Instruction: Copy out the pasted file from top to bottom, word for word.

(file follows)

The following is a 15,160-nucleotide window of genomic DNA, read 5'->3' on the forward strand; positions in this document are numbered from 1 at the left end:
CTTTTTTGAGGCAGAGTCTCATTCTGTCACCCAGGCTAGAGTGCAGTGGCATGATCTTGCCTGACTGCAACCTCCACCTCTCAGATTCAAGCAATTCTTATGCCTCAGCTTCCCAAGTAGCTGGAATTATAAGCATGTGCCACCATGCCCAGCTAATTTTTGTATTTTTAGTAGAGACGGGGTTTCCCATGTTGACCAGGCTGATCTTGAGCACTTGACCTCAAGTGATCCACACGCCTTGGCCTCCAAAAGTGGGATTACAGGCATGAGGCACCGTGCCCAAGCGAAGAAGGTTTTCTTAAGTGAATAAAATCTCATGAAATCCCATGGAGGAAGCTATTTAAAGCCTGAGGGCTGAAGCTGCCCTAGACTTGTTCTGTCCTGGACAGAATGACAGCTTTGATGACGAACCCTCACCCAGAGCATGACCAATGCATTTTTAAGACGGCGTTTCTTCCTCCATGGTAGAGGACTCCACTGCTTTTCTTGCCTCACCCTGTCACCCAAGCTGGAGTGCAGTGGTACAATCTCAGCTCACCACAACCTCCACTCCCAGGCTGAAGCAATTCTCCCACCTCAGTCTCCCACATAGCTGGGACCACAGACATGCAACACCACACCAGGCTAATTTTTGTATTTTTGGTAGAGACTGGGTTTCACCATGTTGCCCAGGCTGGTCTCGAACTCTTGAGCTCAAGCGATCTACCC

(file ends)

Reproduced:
The following is a 15,160-nucleotide window of genomic DNA, read 5'->3' on the forward strand; positions in this document are numbered from 1 at the left end:
CTTTTTTGAGGCAGAGTCTCATTCTGTCACCCAGGCTAGAGTGCAGTGGCATGATCTTGCCTGACTGCAACCTCCACCTCTCAGATTCAAGCAATTCTTATGCCTCAGCTTCCCAAGTAGCTGGAATTATAAGCATGTGCCACCATGCCCAGCTAATTTTTGTATTTTTAGTAGAGACGGGGTTTCCCATGTTGACCAGGCTGATCTTGAGCACTTGACCTCAAGTGATCCACACGCCTTGGCCTCCAAAAGTGGGATTACAGGCATGAGGCACCGTGCCCAAGCGAAGAAGGTTTTCTTAAGTGAATAAAATCTCATGAAATCCCATGGAGGAAGCTATTTAAAGCCTGAGGGCTGAAGCTGCCCTAGACTTGTTCTGTCCTGGACAGAATGACAGCTTTGATGACGAACCCTCACCCAGAGCATGACCAATGCATTTTTAAGACGGCGTTTCTTCCTCCATGGTAGAGGACTCCACTGCTTTTCTTGCCTCACCCTGTCACCCAAGCTGGAGTGCAGTGGTACAATCTCAGCTCACCACAACCTCCACTCCCAGGCTGAAGCAATTCTCCCACCTCAGTCTCCCACATAGCTGGGACCACAGACATGCAACACCACACCAGGCTAATTTTTGTATTTTTGGTAGAGACTGGGTTTCACCATGTTGCCCAGGCTGGTCTCGAACTCTTGAGCTCAAGCGATCTACCC